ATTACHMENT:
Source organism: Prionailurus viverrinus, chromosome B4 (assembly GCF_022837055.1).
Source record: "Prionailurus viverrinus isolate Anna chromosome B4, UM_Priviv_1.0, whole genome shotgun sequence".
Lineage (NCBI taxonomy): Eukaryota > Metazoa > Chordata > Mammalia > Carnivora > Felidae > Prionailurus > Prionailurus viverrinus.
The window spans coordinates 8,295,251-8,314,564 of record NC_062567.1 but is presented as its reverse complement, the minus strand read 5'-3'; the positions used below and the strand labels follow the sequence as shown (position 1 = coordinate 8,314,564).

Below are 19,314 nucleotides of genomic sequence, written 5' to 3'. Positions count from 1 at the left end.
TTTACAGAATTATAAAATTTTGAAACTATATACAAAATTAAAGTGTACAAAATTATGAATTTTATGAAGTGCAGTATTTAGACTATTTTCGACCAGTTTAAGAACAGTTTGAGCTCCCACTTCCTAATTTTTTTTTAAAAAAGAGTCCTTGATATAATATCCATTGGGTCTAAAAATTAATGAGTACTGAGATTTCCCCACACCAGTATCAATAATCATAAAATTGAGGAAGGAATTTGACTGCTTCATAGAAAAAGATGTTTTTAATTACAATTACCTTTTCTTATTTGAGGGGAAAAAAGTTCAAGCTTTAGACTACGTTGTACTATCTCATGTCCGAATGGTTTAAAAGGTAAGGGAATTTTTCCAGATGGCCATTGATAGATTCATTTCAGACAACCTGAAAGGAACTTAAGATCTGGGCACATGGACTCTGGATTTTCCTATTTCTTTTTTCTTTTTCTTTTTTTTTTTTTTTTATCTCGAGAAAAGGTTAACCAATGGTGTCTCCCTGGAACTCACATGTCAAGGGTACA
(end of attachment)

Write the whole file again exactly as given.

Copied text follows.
Source organism: Prionailurus viverrinus, chromosome B4 (assembly GCF_022837055.1).
Source record: "Prionailurus viverrinus isolate Anna chromosome B4, UM_Priviv_1.0, whole genome shotgun sequence".
Lineage (NCBI taxonomy): Eukaryota > Metazoa > Chordata > Mammalia > Carnivora > Felidae > Prionailurus > Prionailurus viverrinus.
The window spans coordinates 8,295,251-8,314,564 of record NC_062567.1 but is presented as its reverse complement, the minus strand read 5'-3'; the positions used below and the strand labels follow the sequence as shown (position 1 = coordinate 8,314,564).

Below are 19,314 nucleotides of genomic sequence, written 5' to 3'. Positions count from 1 at the left end.
TTTACAGAATTATAAAATTTTGAAACTATATACAAAATTAAAGTGTACAAAATTATGAATTTTATGAAGTGCAGTATTTAGACTATTTTCGACCAGTTTAAGAACAGTTTGAGCTCCCACTTCCTAATTTTTTTTTAAAAAAGAGTCCTTGATATAATATCCATTGGGTCTAAAAATTAATGAGTACTGAGATTTCCCCACACCAGTATCAATAATCATAAAATTGAGGAAGGAATTTGACTGCTTCATAGAAAAAGATGTTTTTAATTACAATTACCTTTTCTTATTTGAGGGGAAAAAAGTTCAAGCTTTAGACTACGTTGTACTATCTCATGTCCGAATGGTTTAAAAGGTAAGGGAATTTTTCCAGATGGCCATTGATAGATTCATTTCAGACAACCTGAAAGGAACTTAAGATCTGGGCACATGGACTCTGGATTTTCCTATTTCTTTTTTCTTTTTCTTTTTTTTTTTTTTTTATCTCGAGAAAAGGTTAACCAATGGTGTCTCCCTGGAACTCACATGTCAAGGGTACA